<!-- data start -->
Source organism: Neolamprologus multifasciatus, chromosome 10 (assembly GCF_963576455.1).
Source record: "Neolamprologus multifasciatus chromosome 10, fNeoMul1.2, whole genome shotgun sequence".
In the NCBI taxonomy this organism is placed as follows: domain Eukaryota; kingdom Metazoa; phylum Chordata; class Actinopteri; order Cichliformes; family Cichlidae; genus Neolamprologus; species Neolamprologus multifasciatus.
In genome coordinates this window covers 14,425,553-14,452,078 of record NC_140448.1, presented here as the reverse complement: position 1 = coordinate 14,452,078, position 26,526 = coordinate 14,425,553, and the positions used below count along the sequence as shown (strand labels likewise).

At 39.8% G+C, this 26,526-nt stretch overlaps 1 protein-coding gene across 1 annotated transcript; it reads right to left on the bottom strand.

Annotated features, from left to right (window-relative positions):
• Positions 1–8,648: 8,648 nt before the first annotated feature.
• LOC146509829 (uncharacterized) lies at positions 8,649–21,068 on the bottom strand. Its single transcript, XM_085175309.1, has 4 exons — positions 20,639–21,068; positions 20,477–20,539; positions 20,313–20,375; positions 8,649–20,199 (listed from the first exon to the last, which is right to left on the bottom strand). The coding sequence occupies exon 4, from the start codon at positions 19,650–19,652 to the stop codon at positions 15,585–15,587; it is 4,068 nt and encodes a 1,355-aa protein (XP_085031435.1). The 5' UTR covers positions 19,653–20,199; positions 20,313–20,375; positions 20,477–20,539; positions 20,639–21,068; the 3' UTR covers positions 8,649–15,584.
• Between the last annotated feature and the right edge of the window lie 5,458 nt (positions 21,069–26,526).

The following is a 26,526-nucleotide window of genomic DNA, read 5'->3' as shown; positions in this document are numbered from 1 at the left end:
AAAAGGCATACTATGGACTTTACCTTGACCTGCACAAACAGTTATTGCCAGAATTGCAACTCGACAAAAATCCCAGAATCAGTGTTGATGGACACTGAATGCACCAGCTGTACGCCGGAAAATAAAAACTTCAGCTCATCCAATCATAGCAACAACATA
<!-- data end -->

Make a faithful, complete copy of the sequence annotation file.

Source organism: Neolamprologus multifasciatus, chromosome 10 (assembly GCF_963576455.1).
Source record: "Neolamprologus multifasciatus chromosome 10, fNeoMul1.2, whole genome shotgun sequence".
In the NCBI taxonomy this organism is placed as follows: domain Eukaryota; kingdom Metazoa; phylum Chordata; class Actinopteri; order Cichliformes; family Cichlidae; genus Neolamprologus; species Neolamprologus multifasciatus.
In genome coordinates this window covers 14,425,553-14,452,078 of record NC_140448.1, presented here as the reverse complement: position 1 = coordinate 14,452,078, position 26,526 = coordinate 14,425,553, and the positions used below count along the sequence as shown (strand labels likewise).

At 39.8% G+C, this 26,526-nt stretch overlaps 1 protein-coding gene across 1 annotated transcript; it reads right to left on the bottom strand.

Annotated features, from left to right (window-relative positions):
• Positions 1–8,648: 8,648 nt before the first annotated feature.
• LOC146509829 (uncharacterized) lies at positions 8,649–21,068 on the bottom strand. Its single transcript, XM_085175309.1, has 4 exons — positions 20,639–21,068; positions 20,477–20,539; positions 20,313–20,375; positions 8,649–20,199 (listed from the first exon to the last, which is right to left on the bottom strand). The coding sequence occupies exon 4, from the start codon at positions 19,650–19,652 to the stop codon at positions 15,585–15,587; it is 4,068 nt and encodes a 1,355-aa protein (XP_085031435.1). The 5' UTR covers positions 19,653–20,199; positions 20,313–20,375; positions 20,477–20,539; positions 20,639–21,068; the 3' UTR covers positions 8,649–15,584.
• Between the last annotated feature and the right edge of the window lie 5,458 nt (positions 21,069–26,526).

The following is a 26,526-nucleotide window of genomic DNA, read 5'->3' as shown; positions in this document are numbered from 1 at the left end:
AAAAGGCATACTATGGACTTTACCTTGACCTGCACAAACAGTTATTGCCAGAATTGCAACTCGACAAAAATCCCAGAATCAGTGTTGATGGACACTGAATGCACCAGCTGTACGCCGGAAAATAAAAACTTCAGCTCATCCAATCATAGCAACAACATA